We arrived into Durres at about 8am… I am finding out now with my trains across Eastern Europe this could be an end to my on time public transport! In the GPS it was 166miles to Thessaloniki. 3 days and I am in Istanbul I thought. The nerves were high setting out in Albania but I soon found that apart from some mad over taking coming towards me the drivers were pretty good in giving me room. I was quickly through Tirana (the capital) and into the Dajti Mountain National Park. The route on my GPS was southeast over the mountains and down into Greece. Now with a full stomach no problem. As I look at Google maps now, the roads stop at Bize…..I kept going……was a new route through Italy and Albania such a good idea I know thought? Then real trouble happened. Bike tyre got shredded 4hours up this mountain and my cleats got wrecked walking the 5hours down the other side – keep moving the right way I thought. Reaching a bar as the sky got dark I knew at least I had accommodation for the night but the bike was a problem. A hole has been ripped in the rudder and no matter how many times I changed the inner tube, it was puncture, puncture, puncture. Needed new tyre I thought. As much as I wanted to get down to Librazhd about 20km away, I was informed that to get my bike and now my cleats in order I would have to go back to Tirana. And with that it all happened in a flash I got a lift from a friendly driver in the bar and 5-6 hours later I was having dinner with his family in Tirana. Surreal.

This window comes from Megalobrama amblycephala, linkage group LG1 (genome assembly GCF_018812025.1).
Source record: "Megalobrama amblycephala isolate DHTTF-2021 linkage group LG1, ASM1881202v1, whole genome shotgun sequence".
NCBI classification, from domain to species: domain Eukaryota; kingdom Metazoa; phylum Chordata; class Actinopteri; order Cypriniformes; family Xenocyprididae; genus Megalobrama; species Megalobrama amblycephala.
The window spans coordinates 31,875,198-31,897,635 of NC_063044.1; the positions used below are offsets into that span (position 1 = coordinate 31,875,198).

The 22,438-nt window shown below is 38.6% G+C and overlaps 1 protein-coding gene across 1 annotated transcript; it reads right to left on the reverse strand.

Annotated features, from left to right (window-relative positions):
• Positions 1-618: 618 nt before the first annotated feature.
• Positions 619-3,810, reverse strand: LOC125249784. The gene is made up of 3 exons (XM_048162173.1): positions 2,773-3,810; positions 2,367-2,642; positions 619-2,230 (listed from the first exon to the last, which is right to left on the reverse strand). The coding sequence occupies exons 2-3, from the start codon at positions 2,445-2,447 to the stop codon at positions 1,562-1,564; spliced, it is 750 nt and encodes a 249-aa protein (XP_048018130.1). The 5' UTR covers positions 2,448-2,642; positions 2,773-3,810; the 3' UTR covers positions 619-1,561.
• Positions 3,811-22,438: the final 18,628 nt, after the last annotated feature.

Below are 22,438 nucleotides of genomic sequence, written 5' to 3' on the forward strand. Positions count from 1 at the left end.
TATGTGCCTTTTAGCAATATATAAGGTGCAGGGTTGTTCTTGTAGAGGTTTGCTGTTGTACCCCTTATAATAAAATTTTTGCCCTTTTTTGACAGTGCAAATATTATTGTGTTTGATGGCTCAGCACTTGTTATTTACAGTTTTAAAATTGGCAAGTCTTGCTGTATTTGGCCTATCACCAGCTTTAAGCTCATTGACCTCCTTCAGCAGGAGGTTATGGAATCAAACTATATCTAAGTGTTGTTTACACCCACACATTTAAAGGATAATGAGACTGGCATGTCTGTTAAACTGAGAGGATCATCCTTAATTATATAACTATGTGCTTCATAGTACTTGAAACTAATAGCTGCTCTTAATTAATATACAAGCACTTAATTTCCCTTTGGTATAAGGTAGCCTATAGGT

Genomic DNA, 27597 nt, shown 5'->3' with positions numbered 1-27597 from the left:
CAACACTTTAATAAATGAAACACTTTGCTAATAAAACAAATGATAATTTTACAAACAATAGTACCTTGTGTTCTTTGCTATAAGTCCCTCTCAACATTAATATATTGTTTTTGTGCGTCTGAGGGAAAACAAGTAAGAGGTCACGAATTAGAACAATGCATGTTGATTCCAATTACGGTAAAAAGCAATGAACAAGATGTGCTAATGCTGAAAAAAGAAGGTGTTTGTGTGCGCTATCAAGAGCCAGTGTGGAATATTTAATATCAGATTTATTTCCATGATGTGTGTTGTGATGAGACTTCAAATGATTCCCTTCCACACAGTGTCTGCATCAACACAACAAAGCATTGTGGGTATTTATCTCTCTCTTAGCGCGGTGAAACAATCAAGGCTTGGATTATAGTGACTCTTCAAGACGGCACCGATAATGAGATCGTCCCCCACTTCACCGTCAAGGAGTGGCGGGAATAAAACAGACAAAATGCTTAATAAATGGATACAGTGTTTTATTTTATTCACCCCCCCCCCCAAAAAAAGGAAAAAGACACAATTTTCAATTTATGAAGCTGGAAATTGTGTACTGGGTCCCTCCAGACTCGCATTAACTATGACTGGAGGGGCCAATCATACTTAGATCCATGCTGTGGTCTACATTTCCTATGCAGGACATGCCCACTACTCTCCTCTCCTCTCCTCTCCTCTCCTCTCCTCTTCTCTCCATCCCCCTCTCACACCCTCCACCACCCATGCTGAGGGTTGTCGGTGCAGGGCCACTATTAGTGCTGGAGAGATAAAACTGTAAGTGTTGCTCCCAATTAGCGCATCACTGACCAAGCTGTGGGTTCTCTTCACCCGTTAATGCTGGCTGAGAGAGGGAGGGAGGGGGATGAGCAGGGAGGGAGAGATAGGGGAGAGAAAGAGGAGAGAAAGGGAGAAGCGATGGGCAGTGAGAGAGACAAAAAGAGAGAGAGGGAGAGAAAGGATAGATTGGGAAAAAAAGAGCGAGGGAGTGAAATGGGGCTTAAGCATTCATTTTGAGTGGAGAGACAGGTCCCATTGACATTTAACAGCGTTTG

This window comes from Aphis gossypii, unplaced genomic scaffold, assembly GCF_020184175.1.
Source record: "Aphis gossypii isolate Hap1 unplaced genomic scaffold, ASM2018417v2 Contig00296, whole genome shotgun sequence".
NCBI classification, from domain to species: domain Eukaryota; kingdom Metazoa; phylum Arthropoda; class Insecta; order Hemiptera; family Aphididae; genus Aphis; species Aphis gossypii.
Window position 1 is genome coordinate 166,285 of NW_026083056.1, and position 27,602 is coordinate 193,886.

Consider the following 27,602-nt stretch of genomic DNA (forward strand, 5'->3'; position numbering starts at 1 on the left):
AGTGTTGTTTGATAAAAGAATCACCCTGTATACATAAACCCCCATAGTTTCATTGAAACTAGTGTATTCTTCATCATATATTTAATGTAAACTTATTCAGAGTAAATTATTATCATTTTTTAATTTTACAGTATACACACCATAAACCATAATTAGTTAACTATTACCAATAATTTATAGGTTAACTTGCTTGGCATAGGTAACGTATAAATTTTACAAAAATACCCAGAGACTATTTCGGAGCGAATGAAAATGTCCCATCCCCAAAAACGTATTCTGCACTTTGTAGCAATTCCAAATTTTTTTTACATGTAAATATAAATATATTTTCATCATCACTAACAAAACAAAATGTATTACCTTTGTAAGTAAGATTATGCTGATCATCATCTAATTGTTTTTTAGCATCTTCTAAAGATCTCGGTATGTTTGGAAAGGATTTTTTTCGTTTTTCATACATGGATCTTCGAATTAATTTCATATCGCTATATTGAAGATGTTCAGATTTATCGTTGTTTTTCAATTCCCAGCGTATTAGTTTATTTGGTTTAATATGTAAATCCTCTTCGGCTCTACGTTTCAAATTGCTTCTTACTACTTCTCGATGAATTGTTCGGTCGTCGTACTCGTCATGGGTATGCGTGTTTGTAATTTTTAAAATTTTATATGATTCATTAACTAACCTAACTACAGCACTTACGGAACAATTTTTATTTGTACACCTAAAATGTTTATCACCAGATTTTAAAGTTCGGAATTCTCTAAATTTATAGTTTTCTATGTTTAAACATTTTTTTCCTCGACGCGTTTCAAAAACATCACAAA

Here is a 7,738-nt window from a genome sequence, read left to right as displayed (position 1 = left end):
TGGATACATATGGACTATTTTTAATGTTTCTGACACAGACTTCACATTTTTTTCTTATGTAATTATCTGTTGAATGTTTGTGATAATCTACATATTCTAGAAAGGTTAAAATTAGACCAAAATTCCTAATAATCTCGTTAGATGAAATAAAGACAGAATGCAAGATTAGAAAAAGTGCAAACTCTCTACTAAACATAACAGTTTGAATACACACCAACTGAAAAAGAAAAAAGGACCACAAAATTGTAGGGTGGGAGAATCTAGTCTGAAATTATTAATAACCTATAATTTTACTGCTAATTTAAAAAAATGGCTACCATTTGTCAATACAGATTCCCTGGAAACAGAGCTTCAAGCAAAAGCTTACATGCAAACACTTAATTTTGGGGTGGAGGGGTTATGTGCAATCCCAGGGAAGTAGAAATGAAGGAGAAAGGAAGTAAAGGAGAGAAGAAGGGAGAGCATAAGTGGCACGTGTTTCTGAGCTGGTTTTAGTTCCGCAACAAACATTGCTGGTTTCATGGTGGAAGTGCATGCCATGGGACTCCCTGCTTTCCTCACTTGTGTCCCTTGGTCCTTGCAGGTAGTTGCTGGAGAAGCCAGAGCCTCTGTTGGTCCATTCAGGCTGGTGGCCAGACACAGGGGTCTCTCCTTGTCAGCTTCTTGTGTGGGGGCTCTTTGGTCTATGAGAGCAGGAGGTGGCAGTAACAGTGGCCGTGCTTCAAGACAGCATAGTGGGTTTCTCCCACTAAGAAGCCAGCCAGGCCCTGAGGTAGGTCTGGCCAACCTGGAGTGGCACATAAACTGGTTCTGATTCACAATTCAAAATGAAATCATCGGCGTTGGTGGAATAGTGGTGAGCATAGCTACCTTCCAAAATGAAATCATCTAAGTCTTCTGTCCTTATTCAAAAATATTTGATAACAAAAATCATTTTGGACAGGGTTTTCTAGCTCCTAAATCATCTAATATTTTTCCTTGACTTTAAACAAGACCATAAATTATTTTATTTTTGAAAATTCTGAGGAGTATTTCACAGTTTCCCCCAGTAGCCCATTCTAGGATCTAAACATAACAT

Hill top roads in Albania, a taste of things to come

Hill top roads in Albania, a taste of things to come

Day thirteen

Through the newly studied english of their daughter I informed them I had to set off early in the morning in search of an internet cafe to locate a bike shop. Even with an internet cafe found a bike shop was looking bleak but some young lad joined me from the cafe and took me on a bus through the city to find this elusive cycling mecca. With a few visits here and there and some detours for working ATM machines I found myself in a bike shop owned by an Albanian who had lived in Islington, London – even had a London accent. Very helpful guy and even with two orders for the ‘specialized’ bike cleats as I set out from Tirana at lunchtime they just wouldn’t fit in normal riding – I was push power only now. As recommended I headed south the Elbasan and Korce, stopping in a hotel just shy of the Greek border at Krystallopigi. Hard ride, as shown by all the mountain shadows on Google maps, but at least I was at Greece, maybe I could make the cut off in 48hours or at least be in touching distance.